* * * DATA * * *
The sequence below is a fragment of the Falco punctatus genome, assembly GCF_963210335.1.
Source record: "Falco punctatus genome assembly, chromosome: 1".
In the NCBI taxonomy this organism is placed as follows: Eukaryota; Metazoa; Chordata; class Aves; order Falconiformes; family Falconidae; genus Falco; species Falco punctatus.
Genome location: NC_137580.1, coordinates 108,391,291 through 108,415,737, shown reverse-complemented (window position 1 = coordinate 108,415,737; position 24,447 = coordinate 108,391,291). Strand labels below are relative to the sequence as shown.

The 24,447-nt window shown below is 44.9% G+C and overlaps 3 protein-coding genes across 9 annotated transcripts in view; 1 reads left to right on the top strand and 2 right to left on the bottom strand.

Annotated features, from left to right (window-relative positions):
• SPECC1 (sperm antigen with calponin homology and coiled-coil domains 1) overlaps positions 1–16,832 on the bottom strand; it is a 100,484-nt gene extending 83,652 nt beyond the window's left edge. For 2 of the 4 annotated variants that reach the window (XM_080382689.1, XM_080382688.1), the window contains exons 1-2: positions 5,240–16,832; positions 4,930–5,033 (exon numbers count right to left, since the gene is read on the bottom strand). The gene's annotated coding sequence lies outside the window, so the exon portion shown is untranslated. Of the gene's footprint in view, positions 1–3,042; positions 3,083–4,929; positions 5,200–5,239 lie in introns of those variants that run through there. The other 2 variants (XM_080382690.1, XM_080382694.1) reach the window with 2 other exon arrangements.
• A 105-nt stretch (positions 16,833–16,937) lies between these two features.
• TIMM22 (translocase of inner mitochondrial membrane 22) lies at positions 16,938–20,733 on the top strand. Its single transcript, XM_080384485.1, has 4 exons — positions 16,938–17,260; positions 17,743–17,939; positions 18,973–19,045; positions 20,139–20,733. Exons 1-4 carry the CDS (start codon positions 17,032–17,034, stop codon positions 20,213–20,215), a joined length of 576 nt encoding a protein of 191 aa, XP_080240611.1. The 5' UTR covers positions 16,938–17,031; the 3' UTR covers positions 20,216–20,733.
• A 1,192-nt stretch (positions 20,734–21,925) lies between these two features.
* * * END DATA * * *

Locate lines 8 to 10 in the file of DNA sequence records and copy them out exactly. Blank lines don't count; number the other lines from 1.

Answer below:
• A 105-nt stretch (positions 16,833–16,937) lies between these two features.
• TIMM22 (translocase of inner mitochondrial membrane 22) lies at positions 16,938–20,733 on the top strand. Its single transcript, XM_080384485.1, has 4 exons — positions 16,938–17,260; positions 17,743–17,939; positions 18,973–19,045; positions 20,139–20,733. Exons 1-4 carry the CDS (start codon positions 17,032–17,034, stop codon positions 20,213–20,215), a joined length of 576 nt encoding a protein of 191 aa, XP_080240611.1. The 5' UTR covers positions 16,938–17,031; the 3' UTR covers positions 20,216–20,733.
• A 1,192-nt stretch (positions 20,734–21,925) lies between these two features.